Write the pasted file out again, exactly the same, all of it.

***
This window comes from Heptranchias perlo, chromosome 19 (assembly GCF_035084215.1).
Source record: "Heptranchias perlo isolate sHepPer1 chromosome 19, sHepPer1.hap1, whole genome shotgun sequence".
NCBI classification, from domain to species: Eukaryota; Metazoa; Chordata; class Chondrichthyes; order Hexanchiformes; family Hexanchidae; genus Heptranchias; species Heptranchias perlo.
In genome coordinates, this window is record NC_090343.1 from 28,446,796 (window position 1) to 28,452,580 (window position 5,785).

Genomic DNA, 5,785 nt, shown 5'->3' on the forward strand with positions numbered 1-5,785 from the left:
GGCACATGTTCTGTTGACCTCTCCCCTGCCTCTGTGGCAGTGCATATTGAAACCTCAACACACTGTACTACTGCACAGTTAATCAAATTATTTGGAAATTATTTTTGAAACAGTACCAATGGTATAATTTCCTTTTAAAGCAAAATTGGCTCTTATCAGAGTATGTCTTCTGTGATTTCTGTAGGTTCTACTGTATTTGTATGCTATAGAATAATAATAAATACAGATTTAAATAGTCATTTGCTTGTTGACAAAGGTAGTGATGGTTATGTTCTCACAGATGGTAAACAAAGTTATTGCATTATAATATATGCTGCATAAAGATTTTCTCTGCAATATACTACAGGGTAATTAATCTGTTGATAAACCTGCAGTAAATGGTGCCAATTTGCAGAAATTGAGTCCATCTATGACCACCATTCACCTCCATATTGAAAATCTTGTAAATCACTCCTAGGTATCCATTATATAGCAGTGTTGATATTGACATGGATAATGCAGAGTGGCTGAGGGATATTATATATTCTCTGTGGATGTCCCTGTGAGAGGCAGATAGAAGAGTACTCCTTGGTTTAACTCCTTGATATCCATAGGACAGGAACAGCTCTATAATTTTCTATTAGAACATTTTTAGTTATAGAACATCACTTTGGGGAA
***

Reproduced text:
This window comes from Heptranchias perlo, chromosome 19 (assembly GCF_035084215.1).
Source record: "Heptranchias perlo isolate sHepPer1 chromosome 19, sHepPer1.hap1, whole genome shotgun sequence".
NCBI classification, from domain to species: Eukaryota; Metazoa; Chordata; class Chondrichthyes; order Hexanchiformes; family Hexanchidae; genus Heptranchias; species Heptranchias perlo.
In genome coordinates, this window is record NC_090343.1 from 28,446,796 (window position 1) to 28,452,580 (window position 5,785).

Genomic DNA, 5,785 nt, shown 5'->3' on the forward strand with positions numbered 1-5,785 from the left:
GGCACATGTTCTGTTGACCTCTCCCCTGCCTCTGTGGCAGTGCATATTGAAACCTCAACACACTGTACTACTGCACAGTTAATCAAATTATTTGGAAATTATTTTTGAAACAGTACCAATGGTATAATTTCCTTTTAAAGCAAAATTGGCTCTTATCAGAGTATGTCTTCTGTGATTTCTGTAGGTTCTACTGTATTTGTATGCTATAGAATAATAATAAATACAGATTTAAATAGTCATTTGCTTGTTGACAAAGGTAGTGATGGTTATGTTCTCACAGATGGTAAACAAAGTTATTGCATTATAATATATGCTGCATAAAGATTTTCTCTGCAATATACTACAGGGTAATTAATCTGTTGATAAACCTGCAGTAAATGGTGCCAATTTGCAGAAATTGAGTCCATCTATGACCACCATTCACCTCCATATTGAAAATCTTGTAAATCACTCCTAGGTATCCATTATATAGCAGTGTTGATATTGACATGGATAATGCAGAGTGGCTGAGGGATATTATATATTCTCTGTGGATGTCCCTGTGAGAGGCAGATAGAAGAGTACTCCTTGGTTTAACTCCTTGATATCCATAGGACAGGAACAGCTCTATAATTTTCTATTAGAACATTTTTAGTTATAGAACATCACTTTGGGGAA